It's nice to see him sort of deal with Belarus' tendencies as a commonplace thing (acting uncomfortable rather than terrified) rather than bursting into tears.

I gotta figure he's at least KINDA used to it, right? XD I mean, they see each other a lot, he can't be wailing and hiding under his desk ALL the time. And hey, Ukraine's here to protect him!

Speaking of Belarus, didn't she tag along as America's little sister for a while? I think that'd be adorable to see.

Oh, man, I love the idea of America and Belarus's big brother/little sister relationship, mostly because I think Belarus is so much crazier than Russia, and America totally doesn't mind. XD Like, she keeps trying to stab him for having spent the last forty years making eyes at Russia, and America treats it like a big game. "Haha, oh man, you almost got me that time!"

(no subject)

Date: 2009-10-18 06:26 pm (UTC)
From: [identity profile] miss-chella.livejournal.com
Guh. This was so nice, so...comforting. We never see Bela or Ukraine much in the nice happy sweet side of the fandom, and it's good that they are here.

God, this side of Russia gives me the warm fuzzies. It's so nice to see his brotherly, caring, not psychotic side. And they're gardening, of all things. It's just so them.

This really brightened up my day, Thank you.

(no subject)

Date: 2009-10-18 07:15 pm (UTC)
From: [identity profile] pyrrhiccomedy.livejournal.com
Yay, I'm so glad! =D I thought all the messed-up-family-ness might take away too much from the sweetness, even though I thought it was sweet, damn it, so it's really nice to hear about fuzzies. =D

I think Russia is one of the most innately caring and protective countries there is, he's just...it all goes so wrong, so much of the time... =/
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Date: 2009-10-18 06:36 pm (UTC)
From: [identity profile] plushielover177.livejournal.com
Russia had a glassy, panicked look on his face that made it clear that he didn't want to talk about digging deep with Belarus, ever, at all, in any context

Just give me a minute to laugh immaturely at this one line. XD

I really enjoyed this. Ukraine's POV flows real nicely.
I love the idea of Russia having a garden. Unfortunately that gives him another reason to hate winter.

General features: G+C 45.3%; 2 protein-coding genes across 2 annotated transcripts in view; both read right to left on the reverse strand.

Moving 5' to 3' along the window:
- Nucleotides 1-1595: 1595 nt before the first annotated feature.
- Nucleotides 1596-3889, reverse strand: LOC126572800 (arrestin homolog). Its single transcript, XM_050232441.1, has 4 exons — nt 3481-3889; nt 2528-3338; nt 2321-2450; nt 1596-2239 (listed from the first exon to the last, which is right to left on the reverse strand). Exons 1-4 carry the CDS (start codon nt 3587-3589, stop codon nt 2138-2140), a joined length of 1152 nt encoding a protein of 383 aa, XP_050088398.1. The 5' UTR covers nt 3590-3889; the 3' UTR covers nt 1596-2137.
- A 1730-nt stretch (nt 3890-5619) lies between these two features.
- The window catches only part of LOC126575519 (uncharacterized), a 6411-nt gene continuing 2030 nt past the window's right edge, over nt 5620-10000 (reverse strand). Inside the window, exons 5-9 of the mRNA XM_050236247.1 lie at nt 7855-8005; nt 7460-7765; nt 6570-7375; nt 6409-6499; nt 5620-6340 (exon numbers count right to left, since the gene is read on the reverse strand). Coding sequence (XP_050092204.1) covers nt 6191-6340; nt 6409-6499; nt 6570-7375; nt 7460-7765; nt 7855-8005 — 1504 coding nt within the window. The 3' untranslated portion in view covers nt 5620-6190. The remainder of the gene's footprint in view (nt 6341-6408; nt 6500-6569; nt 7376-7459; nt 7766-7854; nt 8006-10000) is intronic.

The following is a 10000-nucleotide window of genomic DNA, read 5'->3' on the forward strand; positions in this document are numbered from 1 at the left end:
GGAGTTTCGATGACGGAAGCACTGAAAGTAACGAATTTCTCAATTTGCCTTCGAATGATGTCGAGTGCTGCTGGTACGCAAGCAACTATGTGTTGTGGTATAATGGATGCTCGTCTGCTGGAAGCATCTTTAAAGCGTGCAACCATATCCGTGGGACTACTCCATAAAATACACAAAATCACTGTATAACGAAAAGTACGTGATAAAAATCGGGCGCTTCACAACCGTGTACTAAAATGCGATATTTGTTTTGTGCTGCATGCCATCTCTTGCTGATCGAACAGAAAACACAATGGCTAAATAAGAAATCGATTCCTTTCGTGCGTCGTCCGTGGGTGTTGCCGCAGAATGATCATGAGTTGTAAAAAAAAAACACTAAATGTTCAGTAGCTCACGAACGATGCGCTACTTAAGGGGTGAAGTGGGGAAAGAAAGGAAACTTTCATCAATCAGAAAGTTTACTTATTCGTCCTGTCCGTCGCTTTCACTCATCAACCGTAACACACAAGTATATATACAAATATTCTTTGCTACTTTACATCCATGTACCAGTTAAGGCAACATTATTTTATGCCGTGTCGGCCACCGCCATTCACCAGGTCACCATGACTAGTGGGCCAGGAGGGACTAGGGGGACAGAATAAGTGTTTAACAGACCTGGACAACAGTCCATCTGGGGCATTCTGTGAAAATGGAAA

(no subject)

Date: 2009-10-18 07:13 pm (UTC)
From: [identity profile] pyrrhiccomedy.livejournal.com
Just give me a minute to laugh immaturely at this one line. XD

Russia's life can be so distressing sometimes. XD

I love the idea of Russia having a garden. Unfortunately that gives him another reason to hate winter.

But also even more reason to love spring! ♥

(no subject)

Date: 2009-10-18 07:09 pm (UTC)
From: [identity profile] fujiappletan.livejournal.com
Because flowers were simple, and the people he loved were not.

bawllll, russsia. but this is the warmest fic i have read of these three and i love it! it was like sipping something sweet; (is it too american to say apple cider? i'm a dork >>") the whole time i was reading this. ahhh i love these three very much! ;///;

(no subject)

Date: 2009-10-18 07:12 pm (UTC)
From: [identity profile] pyrrhiccomedy.livejournal.com
(is it too american to say apple cider? i'm a dork >>")

Apple...vodka...? Except I think the idea of flavored vodka is like, heresy over there. ._.

I'm so glad you liked it! I was really worried that it wouldn't be sweet enough and people would be all "PYRRHIC WHAT DID YOU DO >:(" about it, but but...it's Russia and his sisters! Making it all hell of fluffy would've felt out of character. D= So, I am really glad the warmth came through! ♥♥♥

(no subject)

Date: 2009-10-18 07:16 pm (UTC)
From: [identity profile] madnesshp.livejournal.com
My heart. It hurts. ;__;

My favorite part was this:
"Ukraine had seen her brother scramble out of bed at three o'clock in the morning, as if the smell of an early frost had driven him from sleep: he would run outside barefoot, hair rucked, and lay blankets across his terraces and planting beds. She had seen him sit outside in a thunderstorm for an hour, using his body as a shield for a fragile viburnum sapling, cupping his hands around a tulip bud to protect it from the wind."